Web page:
The Black Lives Matter Global Network, founded in 2013 after the death of Trayvon Martin, says little about religion on its website, but it takes a number of positions that are at odds with traditional Christianity, including a call to “disrupt the Western-prescribed nuclear family structure” and “dismantle cisgender privilege.”
The Movement for Black Lives, which counts BLM as a partner, is avowedly “anti-capitalist.” BLM co-founder Patrisse Cullors said in a 2015 interview that she and co-founder Alicia Garza are “trained Marxists.”
“We actually do have an ideological frame,” Ms. Cullors told Real News Network. “Myself and Alicia in particular are trained organizers. We are trained Marxists. We are super-versed on sort of ideological theories.”
At the UrbanCURE’s rally in defense of the Emancipation Memorial, pastor Marc Little said that “we are witnessing a Marxist takeover supported by members of Congress” and “fighting a new religion disguised as racial justice.”
“What we’ve seen since the murder of George Floyd in Minneapolis is the unveiling of what has been percolating against the church,” said Mr. Little, UrbanCURE board chairman. “Make no mistake: The body of Christ is the target of the Marxists, for it cannot succeed when morality stands in the way.”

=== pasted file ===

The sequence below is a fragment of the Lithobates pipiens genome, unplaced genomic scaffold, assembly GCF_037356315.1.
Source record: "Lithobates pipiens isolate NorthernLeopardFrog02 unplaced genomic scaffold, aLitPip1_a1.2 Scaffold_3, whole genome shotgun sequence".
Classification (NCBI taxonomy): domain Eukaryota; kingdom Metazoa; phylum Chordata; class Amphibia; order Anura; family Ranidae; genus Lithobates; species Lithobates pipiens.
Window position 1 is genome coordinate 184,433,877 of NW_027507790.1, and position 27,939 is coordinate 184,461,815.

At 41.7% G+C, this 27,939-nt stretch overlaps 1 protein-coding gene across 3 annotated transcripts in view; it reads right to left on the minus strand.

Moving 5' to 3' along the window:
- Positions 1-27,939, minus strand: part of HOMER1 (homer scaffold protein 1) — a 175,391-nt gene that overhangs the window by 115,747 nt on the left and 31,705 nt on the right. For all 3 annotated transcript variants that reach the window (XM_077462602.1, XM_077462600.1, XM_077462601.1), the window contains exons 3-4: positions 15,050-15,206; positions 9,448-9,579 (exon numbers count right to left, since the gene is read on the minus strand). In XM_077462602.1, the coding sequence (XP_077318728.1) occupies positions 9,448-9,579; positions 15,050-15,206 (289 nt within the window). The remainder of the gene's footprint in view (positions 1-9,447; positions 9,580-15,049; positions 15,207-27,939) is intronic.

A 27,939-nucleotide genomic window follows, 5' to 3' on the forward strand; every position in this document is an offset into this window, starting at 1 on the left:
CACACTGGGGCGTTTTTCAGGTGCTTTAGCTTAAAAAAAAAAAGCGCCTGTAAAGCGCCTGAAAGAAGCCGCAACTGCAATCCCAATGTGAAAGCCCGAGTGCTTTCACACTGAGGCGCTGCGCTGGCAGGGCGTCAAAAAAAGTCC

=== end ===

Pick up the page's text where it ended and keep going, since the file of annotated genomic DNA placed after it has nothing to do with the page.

He blasted those “defacing murals and monuments of Christ and the Blessed Virgin Mary while the former head of the DNC, [Howard] Dean, calls Christianity a religion of hate.”
The former Vermont governor drew both applause and condemnation for his July 11 tweet: “Unfortunately Christians don’t have much of a reputation for anything but hate these days thanks to Franklin Graham and Jerry Falwell and other Trump friends.”
Progressive activist Shaun King called last month on activists to take down “the white European they claim is Jesus,” saying that such statues are “a form of white supremacy,” noted David Closson, director of Christian Ethics and Biblical Worldview at the Family Research Council.
“So, there probably is a connection with the current movement to topple statues and monuments (including Washington, Grant, Lincoln, and abolitionists) and churches being burned and statues of the Virgin Mary getting vandalized,” said Mr. Closson in an email. “An anti-authority, anti-American impulse links them.”
Floyd, 46, had a criminal record but was active before moving to Minneapolis in Resurrection Houston, a ministry focused on Houston’s rough 3rd Ward, where he grew up. His funeral services in Minneapolis and Houston were held in Christian churches and featured sermons, Scripture readings and gospel music.
“Any Christian leader who doesn’t understand that this is a Marxist, violent organization — this has nothing to do anymore with George Floyd,” said Mr. Metaxas. “They’ve hijacked this, and they want to burn down everything that has been built by good people over centuries, most of whom, of course, were Christians.”